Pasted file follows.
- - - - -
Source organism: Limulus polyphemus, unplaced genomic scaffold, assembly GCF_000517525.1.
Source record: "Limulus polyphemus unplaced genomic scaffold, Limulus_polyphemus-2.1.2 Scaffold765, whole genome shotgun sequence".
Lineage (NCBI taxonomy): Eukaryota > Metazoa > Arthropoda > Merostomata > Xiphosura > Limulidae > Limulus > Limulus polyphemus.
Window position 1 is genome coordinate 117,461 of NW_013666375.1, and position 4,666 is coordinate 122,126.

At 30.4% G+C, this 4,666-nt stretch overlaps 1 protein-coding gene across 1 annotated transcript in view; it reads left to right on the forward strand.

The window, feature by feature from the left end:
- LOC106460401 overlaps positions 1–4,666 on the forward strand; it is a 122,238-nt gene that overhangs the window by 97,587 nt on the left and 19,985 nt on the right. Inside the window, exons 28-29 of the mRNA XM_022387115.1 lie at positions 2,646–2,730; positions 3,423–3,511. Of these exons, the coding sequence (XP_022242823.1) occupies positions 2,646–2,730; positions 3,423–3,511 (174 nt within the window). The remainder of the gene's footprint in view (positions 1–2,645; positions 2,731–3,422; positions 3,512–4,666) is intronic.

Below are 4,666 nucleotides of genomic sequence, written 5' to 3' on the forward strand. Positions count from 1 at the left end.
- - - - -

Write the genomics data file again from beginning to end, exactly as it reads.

Source organism: Limulus polyphemus, unplaced genomic scaffold, assembly GCF_000517525.1.
Source record: "Limulus polyphemus unplaced genomic scaffold, Limulus_polyphemus-2.1.2 Scaffold765, whole genome shotgun sequence".
Lineage (NCBI taxonomy): Eukaryota > Metazoa > Arthropoda > Merostomata > Xiphosura > Limulidae > Limulus > Limulus polyphemus.
Window position 1 is genome coordinate 117,461 of NW_013666375.1, and position 4,666 is coordinate 122,126.

At 30.4% G+C, this 4,666-nt stretch overlaps 1 protein-coding gene across 1 annotated transcript in view; it reads left to right on the forward strand.

The window, feature by feature from the left end:
- LOC106460401 overlaps positions 1–4,666 on the forward strand; it is a 122,238-nt gene that overhangs the window by 97,587 nt on the left and 19,985 nt on the right. Inside the window, exons 28-29 of the mRNA XM_022387115.1 lie at positions 2,646–2,730; positions 3,423–3,511. Of these exons, the coding sequence (XP_022242823.1) occupies positions 2,646–2,730; positions 3,423–3,511 (174 nt within the window). The remainder of the gene's footprint in view (positions 1–2,645; positions 2,731–3,422; positions 3,512–4,666) is intronic.

Below are 4,666 nucleotides of genomic sequence, written 5' to 3' on the forward strand. Positions count from 1 at the left end.